Some will remember a childhood and past years of early springs when a sure sign of the anticipated season was the arrival of tiny, fuzzy baby chickens at the local feed store. The large cardboard boxes had holes in the sides to allow for air and for glimpses of the little creatures and through which many little “peeps” and “tweets” were heard.
The boxes of chicks, which had been ordered through the feed store by our parents, were picked up and taken home as valuable assets to the family’s survival. The tiny creatures were symbols of hope and foundations of plans to provide for the family table and needs.
Those cute little fuzzy critters were destined, and relied upon, to contribute a large share to the family income and table that year. The chickens not only provided meat for the table and eggs for breakfast, baking and cooking, but the eggs were also counted on for bartering at the grocery and feed stores or for “egg money” for other needs, such as clothing, shoes, etc.
Many do not have the chance to see baby chickens and ducks anymore, let alone handle them, but Anita Mahon enjoys that opportunity as part of her job at Rural King in Vandalia.
As a matter of fact, Anita enjoys most aspects of her job, as her 23 years of working there testifies. Her tasks have been many and varied over those years, as she has been rather a jack-of-all-trades, ready to give a hand to her employers, co-workers and customers whenever and wherever needed.
She has also served as a volunteer worker at Nice Twice in Vandalia, attends Northside Christian Church, counts her grandchildren as her hobby and likes to sew, when she has time.
On the Job
After helping Jeffry Sanders, the 4-year-old son of customers, Dawn and William Sanders, learn how to gently hold a baby ducking, she mentioned how things had changed over the years.
When she began her career with Rural King, a customer could buy any number of baby chicks or ducklings.
“State law now says you have to buy at least 25 chickens and 10 ducks,” she said. “After you buy them, then you can always buy more – you don’t have to buy 25 again.”
The economy has made a difference in demand, she said.
“The only change I’ve noticed in the last couple of years, we’ve had an increase (in demand),” she said. “This past year, a lot of people were buying chickens, with the economy the way it is.
“Everybody was buying a lot of canning supplies, things like that. We sold out of canning jars and flats, things like that. That was the first time we had sold out of jars.”
Anita also has noticed more demand for seeds, and some increase on the price of bulk seed since last year. “That’s the way it is with supply and demand,” she said. “If there is more demand, the price is going to go up.”
Anita is in charge of the outside nursery, in which she has worked over the years. “I used to help Marilyn Smith, who was in charge then,” she said with a note of sadness. When Marilyn, a good friend of Anita’s, died Anita was placed in the position.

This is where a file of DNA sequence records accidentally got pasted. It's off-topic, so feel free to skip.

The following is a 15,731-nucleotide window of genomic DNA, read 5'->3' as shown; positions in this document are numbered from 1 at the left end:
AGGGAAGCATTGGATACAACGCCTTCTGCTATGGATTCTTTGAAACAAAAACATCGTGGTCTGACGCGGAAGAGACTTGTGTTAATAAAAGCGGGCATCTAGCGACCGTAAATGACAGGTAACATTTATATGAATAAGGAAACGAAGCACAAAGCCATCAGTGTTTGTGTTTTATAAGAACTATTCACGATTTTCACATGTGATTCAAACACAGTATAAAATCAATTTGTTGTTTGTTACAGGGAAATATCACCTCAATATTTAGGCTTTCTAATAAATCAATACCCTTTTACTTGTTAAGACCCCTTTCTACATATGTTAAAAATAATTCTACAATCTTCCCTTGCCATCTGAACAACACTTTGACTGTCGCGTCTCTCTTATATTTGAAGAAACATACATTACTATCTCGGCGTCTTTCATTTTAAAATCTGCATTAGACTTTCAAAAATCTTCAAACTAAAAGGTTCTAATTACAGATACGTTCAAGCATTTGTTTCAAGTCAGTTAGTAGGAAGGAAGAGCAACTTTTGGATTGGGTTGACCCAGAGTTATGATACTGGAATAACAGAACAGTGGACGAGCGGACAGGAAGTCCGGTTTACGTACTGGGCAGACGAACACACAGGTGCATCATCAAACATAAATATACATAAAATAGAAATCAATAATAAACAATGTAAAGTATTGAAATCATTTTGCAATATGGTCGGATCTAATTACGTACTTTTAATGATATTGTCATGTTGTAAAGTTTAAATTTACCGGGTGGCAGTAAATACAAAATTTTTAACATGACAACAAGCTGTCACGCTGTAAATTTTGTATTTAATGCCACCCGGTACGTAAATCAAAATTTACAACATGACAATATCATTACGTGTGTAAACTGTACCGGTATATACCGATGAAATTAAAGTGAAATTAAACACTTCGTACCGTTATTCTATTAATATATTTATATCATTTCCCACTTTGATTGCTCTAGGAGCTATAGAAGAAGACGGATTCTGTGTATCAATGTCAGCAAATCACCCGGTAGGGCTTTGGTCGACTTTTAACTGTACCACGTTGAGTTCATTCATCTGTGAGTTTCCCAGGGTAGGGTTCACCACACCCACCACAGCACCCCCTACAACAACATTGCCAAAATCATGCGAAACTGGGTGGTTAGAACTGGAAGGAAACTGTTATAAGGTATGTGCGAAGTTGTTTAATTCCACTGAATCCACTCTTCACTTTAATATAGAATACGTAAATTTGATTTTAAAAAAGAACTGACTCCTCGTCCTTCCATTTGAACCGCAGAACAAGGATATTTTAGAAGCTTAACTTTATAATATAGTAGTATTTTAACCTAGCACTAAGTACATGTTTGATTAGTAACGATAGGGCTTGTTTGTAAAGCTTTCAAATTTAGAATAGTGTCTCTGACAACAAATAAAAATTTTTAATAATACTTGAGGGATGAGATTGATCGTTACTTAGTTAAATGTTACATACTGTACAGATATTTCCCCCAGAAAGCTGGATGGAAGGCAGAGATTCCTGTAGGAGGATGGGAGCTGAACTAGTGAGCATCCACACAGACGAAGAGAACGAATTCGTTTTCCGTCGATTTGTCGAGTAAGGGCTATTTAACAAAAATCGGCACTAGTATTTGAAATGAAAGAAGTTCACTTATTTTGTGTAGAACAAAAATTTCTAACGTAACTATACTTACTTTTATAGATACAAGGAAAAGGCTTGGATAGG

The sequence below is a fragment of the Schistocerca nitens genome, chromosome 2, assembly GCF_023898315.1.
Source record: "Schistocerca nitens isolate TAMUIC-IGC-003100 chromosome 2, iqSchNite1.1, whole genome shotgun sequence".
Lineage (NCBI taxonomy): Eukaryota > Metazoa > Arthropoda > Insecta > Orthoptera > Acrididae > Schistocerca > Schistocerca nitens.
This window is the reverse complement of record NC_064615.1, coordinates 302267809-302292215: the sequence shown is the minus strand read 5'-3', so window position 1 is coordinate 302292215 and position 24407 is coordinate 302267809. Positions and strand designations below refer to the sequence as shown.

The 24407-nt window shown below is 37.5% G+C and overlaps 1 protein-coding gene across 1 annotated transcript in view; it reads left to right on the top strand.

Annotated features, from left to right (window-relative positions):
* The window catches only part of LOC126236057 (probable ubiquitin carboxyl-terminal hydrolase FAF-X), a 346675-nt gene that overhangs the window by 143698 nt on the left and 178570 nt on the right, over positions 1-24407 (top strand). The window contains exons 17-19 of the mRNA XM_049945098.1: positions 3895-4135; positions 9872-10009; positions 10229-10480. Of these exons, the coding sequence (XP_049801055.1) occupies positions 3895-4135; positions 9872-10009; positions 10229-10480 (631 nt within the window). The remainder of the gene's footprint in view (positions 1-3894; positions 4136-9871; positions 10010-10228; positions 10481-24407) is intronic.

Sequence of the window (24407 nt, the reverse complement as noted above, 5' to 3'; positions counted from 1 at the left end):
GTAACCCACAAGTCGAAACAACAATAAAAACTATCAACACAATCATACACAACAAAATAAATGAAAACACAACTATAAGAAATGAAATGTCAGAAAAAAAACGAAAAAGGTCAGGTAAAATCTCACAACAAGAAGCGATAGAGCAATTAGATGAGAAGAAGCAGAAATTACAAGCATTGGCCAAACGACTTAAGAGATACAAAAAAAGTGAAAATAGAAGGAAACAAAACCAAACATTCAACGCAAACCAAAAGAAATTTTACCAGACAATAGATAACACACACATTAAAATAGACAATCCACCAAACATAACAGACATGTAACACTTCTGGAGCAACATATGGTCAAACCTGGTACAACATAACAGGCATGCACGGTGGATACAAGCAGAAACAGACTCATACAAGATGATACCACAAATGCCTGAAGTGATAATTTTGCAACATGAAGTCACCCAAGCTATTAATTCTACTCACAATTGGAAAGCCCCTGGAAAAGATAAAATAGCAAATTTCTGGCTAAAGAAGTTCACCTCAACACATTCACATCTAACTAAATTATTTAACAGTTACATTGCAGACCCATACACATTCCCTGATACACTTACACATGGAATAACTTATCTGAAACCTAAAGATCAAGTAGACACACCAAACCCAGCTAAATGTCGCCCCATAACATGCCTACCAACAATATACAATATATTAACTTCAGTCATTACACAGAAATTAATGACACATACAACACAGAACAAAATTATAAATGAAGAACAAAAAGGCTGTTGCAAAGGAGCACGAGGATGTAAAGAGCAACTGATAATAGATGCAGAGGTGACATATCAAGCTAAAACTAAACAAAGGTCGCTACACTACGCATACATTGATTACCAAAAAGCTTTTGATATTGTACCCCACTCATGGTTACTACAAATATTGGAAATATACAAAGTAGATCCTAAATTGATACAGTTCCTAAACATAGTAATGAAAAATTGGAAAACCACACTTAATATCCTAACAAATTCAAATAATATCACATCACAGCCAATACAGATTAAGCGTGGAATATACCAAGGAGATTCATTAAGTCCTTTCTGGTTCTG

This is the beginning of a very busy season for the nursery, as the supply-and-demand aspect is also very evident in the vegetable plants and fruit-bearing trees, as well as the colorful flowering plants, bushes and trees.
“Right now, we have several trees and shrubs,” she said. “This year, we have flowering trees, weeping cherries, weeping pussywillows and twisted redbuds,” she said.
“The temperature is supposed to get very cold this week, so we will take them into the greenhouse. If they are too big for the greenhouse, we will put them on skids and put them inside on the dock.”
Strong winds are also an issue. “We try to move some inside when there is a strong wind. They recommend that if the trees are blown over, to just leave them (until the wind stops). Setting them back up and having them blow over again just causes more damage to them,” she said.
“There was a much bigger demand for vegetable plants last year and for blueberries and blackberries, things like that. It looks like there will be an even bigger demand this year, because of the economy,” she said.
In the past, Anita was also a major helper with pets when the Adopt-A-Pet people out of Greenville came to Rural King in an effort to find homes for unwanted pets.
They no longer have that program here, but an effort to help find homes is still offered by Store Manager Jon Beck, by allowing people to bring their animals and try to find homes for them. A difference now is that the owners must not leave the animals unattended, but stay with them and take any remaining back home at day’s end.
She seemed proud of the store’s recent changes. “We re-arranged. They wanted to make the aisles wider, to make it more accessible to customers,” she said. “People seem to like it. We tell them, ‘Everything is moved except the office, bathrooms, and cash registers,’” she said, with a grin.
Anita has worked all over the store, starting out in appliances. She is in the lawn and garden department most of the time now.
She still helps out where needed, cheerfully. “I just feel like this – you need to, you’ve got to work everywhere,” she said. “You just grab a cart of freight and you take it where it has to go and put it out (on the shelves).”
It is this attitude and her disposition that makes Anita loved by her coworkers and appreciated by her bosses. She feels likewise. “Jon (Beck) and Tim (Hill, the assistant manager) are both my good friends,” she said. “Jon became my boss about four months after I started and has been my boss all these years.”
Does she like her job? “Oh, yes!” she said emphatically.
“I’ve been here twenty-three years, but I’m getting older, so I don’t know how much longer I’ll be able to stay,” she said.
One has the feeling that Anita Mahon will continue to be on hand at Rural King to welcome the arrival of the baby chicks and ducklings for many more springs…and to bless her co-workers and customers with her friendly smile and helpful manner.